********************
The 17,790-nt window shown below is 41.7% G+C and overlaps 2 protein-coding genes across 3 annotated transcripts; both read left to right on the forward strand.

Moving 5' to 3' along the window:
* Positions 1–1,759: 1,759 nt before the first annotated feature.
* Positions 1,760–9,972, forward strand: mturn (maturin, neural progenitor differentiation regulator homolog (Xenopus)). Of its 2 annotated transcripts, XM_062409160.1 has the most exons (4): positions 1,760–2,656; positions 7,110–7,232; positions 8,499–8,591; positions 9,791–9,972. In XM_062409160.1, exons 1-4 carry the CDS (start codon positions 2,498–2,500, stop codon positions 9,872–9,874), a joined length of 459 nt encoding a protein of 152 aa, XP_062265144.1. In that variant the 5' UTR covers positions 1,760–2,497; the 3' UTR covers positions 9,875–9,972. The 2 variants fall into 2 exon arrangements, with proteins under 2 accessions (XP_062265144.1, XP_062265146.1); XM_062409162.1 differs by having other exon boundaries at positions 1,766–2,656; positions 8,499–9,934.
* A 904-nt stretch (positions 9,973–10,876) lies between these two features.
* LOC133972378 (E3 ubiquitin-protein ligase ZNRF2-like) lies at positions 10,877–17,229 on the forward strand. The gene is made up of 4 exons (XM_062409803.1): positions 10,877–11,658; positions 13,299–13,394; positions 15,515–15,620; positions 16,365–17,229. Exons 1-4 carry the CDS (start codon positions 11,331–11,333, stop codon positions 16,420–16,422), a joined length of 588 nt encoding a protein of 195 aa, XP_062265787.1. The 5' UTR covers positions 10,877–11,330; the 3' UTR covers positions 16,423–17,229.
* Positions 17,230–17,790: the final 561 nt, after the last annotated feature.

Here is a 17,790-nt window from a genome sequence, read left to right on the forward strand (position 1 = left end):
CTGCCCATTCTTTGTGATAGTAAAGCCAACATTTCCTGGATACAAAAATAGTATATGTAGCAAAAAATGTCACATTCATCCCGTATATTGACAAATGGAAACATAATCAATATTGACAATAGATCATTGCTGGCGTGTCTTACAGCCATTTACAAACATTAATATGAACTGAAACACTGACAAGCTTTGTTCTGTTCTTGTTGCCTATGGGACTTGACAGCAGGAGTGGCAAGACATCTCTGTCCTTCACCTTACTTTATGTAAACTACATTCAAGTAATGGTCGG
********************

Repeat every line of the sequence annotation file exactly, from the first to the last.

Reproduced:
The 17,790-nt window shown below is 41.7% G+C and overlaps 2 protein-coding genes across 3 annotated transcripts; both read left to right on the forward strand.

Moving 5' to 3' along the window:
* Positions 1–1,759: 1,759 nt before the first annotated feature.
* Positions 1,760–9,972, forward strand: mturn (maturin, neural progenitor differentiation regulator homolog (Xenopus)). Of its 2 annotated transcripts, XM_062409160.1 has the most exons (4): positions 1,760–2,656; positions 7,110–7,232; positions 8,499–8,591; positions 9,791–9,972. In XM_062409160.1, exons 1-4 carry the CDS (start codon positions 2,498–2,500, stop codon positions 9,872–9,874), a joined length of 459 nt encoding a protein of 152 aa, XP_062265144.1. In that variant the 5' UTR covers positions 1,760–2,497; the 3' UTR covers positions 9,875–9,972. The 2 variants fall into 2 exon arrangements, with proteins under 2 accessions (XP_062265144.1, XP_062265146.1); XM_062409162.1 differs by having other exon boundaries at positions 1,766–2,656; positions 8,499–9,934.
* A 904-nt stretch (positions 9,973–10,876) lies between these two features.
* LOC133972378 (E3 ubiquitin-protein ligase ZNRF2-like) lies at positions 10,877–17,229 on the forward strand. The gene is made up of 4 exons (XM_062409803.1): positions 10,877–11,658; positions 13,299–13,394; positions 15,515–15,620; positions 16,365–17,229. Exons 1-4 carry the CDS (start codon positions 11,331–11,333, stop codon positions 16,420–16,422), a joined length of 588 nt encoding a protein of 195 aa, XP_062265787.1. The 5' UTR covers positions 10,877–11,330; the 3' UTR covers positions 16,423–17,229.
* Positions 17,230–17,790: the final 561 nt, after the last annotated feature.

Here is a 17,790-nt window from a genome sequence, read left to right on the forward strand (position 1 = left end):
CTGCCCATTCTTTGTGATAGTAAAGCCAACATTTCCTGGATACAAAAATAGTATATGTAGCAAAAAATGTCACATTCATCCCGTATATTGACAAATGGAAACATAATCAATATTGACAATAGATCATTGCTGGCGTGTCTTACAGCCATTTACAAACATTAATATGAACTGAAACACTGACAAGCTTTGTTCTGTTCTTGTTGCCTATGGGACTTGACAGCAGGAGTGGCAAGACATCTCTGTCCTTCACCTTACTTTATGTAAACTACATTCAAGTAATGGTCGG